The President's Book of Secrets with David Priess
MIN READNov 30, 2017 | 18:28 GMT
Have you ever wondered what the U.S. President’s top secret intelligence briefing is like? In this episode of the Stratfor Podcast, we ask former intelligence officer, manager and daily briefer at the CIA David Priess about his latest book The President’s Book of Secrets: The Untold Story of Intelligence Briefings to America’s Presidents.
Lessons From Old Case Files with Stratfor Chief Security Officer Fred Burton
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Fred Burton [00:00:01] Hello, I'm Chief Security Officer Fred Burton, and this podcast is brought to you by Stratfor, the world's leading geopolitical intelligence platform. To learn more about Stratfor Worldview, Threat Lens, or Stratfor's custom advisory services, visit us at Stratfor.com.
David Priess [00:00:30] There were days when you were presenting information to the senior officials of the US government that had life and death consequences that they were going to make a decision on, and you had to be as clear as possible about what was known, what was not known, and what the assessment was based on the available information.
Ben Sheen [00:00:55] Welcome to the Stratfor Podcast, focused on geopolitics and world affairs from Stratfor.com. I'm your host, Ben Sheen. Have you ever wondered what the US president's top secret daily intelligence briefiing is like? In this episode of the podcast, Stratfor Chief Security Officer Fred Burton sits down with David Priess, a former daily briefer for the CIA, and author of The President's Book of Secrets, the Untold Story of Intelligence Briefings to America's Presidents, and they'll be discussing the history of the daily briefings and how they've changd from president to president.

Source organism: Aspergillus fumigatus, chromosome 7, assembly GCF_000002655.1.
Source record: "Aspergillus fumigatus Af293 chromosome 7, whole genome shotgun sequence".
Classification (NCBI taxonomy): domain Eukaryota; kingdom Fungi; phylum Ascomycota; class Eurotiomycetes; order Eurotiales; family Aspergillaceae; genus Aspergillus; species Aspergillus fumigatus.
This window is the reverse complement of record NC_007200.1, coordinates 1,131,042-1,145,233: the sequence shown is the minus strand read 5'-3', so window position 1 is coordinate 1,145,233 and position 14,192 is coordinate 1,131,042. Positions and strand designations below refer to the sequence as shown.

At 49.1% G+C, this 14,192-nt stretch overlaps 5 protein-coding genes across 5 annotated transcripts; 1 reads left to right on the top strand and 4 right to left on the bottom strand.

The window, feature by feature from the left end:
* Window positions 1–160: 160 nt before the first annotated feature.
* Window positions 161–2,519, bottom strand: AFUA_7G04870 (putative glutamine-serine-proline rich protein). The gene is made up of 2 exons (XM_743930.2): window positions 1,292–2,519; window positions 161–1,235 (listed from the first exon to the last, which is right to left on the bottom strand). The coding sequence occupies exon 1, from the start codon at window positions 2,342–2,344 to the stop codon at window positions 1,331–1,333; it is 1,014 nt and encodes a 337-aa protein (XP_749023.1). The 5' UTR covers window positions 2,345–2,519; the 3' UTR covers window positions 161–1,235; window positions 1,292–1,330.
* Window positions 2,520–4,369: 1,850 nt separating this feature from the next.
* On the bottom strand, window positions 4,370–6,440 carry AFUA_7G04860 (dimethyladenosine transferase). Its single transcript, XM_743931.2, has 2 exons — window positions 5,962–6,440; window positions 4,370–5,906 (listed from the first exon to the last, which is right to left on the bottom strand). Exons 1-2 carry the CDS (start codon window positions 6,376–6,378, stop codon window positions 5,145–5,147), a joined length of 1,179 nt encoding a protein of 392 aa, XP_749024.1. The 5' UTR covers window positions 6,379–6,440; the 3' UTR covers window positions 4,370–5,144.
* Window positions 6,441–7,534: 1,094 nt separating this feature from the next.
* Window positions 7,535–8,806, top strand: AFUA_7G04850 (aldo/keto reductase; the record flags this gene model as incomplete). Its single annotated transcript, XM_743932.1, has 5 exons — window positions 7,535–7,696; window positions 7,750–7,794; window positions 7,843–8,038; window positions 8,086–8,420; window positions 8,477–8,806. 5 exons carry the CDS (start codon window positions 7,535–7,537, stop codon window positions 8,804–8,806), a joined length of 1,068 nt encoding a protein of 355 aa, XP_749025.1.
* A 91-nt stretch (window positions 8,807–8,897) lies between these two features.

Fred Burton [00:01:38] Hi I'm Fred Burton, here today with Dr. David Priess, who is a former intelligence officer, manager, and daily briefer at the CIA. He is the author of a great book called The President's Book of Secrets: The Untold Story of Intelligence Briefings to America's Presidents. It has a great foreword by former President Bush, 41, who as David noted in his book, is the only president to have also served as the Director of the Central Intelligence and Vice President of the United States. I also note that he was a former US ambassador to China, on my watch. David, thanks for being with us today.
David Priess [00:02:18] Thanks Fred for having me, I appreciate it.
Fred Burton [00:02:21] David, have presidents always received intelligence information?
David Priess [00:02:25] No, in fact the vast majority of our presidents didn't receive anything we would call modern-day intelligence at all. And that's a little funny if you think about it, because George Washington, the first president, did. He was in fact our first Spymaster In Chief, and was comfortable with, certainly the collection of raw intelligence, but he and most of his successors did not get any intelligence information analyzed for them, they didn't have people pulling this together. The best they had was the Secretary of State, or eventually the bureaucracy around the Secretary of State, pulling together some information from diplomatic cables and rumors. But it wasn't really until World War II that we had any intelligence effort to speak of for the Commander In Chief.
Fred Burton [00:03:13] That's fascinating. I know from my old organization at the State Department, we had the Bureau of Secret Intelligence, which was put together in 1916. Did you ever come across that in your research for your book?
David Priess [00:03:25] What I found with that was that it was very small and President Wilson didn't really get much from it. In fact Wilson got more intelligence information from the British representative in Washington than he got from all elements of the US government combined.